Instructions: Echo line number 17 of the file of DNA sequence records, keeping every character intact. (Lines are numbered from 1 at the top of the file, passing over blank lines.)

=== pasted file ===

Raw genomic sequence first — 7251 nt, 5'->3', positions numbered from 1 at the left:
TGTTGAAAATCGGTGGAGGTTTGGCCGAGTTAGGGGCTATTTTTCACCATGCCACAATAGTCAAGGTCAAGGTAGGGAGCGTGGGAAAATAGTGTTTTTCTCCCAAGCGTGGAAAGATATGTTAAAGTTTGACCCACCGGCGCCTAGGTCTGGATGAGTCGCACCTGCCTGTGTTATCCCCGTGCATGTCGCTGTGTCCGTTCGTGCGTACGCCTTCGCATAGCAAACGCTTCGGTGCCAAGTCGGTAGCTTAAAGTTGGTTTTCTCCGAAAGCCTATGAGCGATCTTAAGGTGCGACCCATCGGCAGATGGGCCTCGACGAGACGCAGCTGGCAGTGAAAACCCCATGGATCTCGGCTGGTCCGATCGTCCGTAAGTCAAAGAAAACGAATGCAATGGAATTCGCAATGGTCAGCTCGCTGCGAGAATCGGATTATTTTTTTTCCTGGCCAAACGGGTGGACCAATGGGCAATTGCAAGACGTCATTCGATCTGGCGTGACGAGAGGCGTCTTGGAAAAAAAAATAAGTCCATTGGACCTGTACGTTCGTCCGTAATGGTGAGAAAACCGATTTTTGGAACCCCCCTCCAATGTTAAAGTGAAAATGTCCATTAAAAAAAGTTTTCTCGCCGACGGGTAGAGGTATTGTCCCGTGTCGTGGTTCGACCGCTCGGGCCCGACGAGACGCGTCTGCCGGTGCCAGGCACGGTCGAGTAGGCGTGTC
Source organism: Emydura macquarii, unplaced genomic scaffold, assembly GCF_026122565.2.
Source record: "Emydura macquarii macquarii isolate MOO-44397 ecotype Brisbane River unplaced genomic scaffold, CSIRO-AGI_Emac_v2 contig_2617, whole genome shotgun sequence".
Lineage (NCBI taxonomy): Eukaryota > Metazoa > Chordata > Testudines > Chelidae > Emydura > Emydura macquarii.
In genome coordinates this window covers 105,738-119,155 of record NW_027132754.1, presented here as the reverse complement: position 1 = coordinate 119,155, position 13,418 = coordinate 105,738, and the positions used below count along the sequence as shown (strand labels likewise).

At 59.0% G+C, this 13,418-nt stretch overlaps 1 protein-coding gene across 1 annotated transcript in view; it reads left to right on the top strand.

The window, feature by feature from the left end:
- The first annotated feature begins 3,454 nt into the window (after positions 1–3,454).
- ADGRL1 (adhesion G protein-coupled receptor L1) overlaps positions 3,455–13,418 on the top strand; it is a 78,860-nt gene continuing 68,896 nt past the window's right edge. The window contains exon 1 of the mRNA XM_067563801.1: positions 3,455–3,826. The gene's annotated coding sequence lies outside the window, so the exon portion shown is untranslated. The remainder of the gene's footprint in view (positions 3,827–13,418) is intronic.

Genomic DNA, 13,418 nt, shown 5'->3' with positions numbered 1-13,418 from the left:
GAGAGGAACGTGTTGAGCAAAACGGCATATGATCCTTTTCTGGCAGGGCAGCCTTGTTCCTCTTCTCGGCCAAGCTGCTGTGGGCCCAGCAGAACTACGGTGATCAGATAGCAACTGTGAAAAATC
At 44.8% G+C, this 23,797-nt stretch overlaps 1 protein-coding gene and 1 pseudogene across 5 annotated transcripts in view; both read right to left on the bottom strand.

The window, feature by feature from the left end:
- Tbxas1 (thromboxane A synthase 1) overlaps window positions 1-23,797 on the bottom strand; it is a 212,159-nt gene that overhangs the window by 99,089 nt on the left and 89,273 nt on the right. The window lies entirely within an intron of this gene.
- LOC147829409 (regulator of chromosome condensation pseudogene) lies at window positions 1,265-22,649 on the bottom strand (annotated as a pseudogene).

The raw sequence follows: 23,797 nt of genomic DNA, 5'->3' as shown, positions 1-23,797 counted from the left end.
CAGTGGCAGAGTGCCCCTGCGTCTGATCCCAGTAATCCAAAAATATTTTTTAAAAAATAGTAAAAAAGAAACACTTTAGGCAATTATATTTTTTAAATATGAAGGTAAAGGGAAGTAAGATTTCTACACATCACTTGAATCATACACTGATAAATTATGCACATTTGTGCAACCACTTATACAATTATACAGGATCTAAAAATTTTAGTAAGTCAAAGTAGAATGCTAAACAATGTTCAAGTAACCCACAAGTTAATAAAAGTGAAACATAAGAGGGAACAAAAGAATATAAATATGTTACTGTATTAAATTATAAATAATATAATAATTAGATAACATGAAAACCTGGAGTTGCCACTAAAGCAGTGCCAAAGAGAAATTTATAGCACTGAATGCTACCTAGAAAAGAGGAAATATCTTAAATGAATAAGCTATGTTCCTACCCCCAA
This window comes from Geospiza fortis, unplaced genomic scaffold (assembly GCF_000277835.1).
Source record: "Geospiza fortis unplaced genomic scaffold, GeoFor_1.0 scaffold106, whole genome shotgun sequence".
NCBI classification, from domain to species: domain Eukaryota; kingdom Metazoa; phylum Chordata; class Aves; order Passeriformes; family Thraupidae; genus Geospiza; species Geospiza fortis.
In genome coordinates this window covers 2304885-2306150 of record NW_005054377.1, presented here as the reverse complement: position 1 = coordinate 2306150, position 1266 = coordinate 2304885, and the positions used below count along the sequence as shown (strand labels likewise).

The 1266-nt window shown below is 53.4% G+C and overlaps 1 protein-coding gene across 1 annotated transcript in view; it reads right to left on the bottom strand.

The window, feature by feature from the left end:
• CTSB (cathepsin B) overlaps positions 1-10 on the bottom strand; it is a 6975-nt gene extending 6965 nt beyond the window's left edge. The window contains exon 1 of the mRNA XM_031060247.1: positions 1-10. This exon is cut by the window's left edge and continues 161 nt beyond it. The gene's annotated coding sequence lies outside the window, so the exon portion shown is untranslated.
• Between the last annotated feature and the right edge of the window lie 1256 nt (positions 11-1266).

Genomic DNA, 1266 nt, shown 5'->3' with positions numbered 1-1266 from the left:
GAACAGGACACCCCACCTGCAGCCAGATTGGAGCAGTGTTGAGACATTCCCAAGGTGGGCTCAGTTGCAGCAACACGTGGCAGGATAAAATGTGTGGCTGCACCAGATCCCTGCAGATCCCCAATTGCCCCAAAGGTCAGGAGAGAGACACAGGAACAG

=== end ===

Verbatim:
The raw sequence follows: 23,797 nt of genomic DNA, 5'->3' as shown, positions 1-23,797 counted from the left end.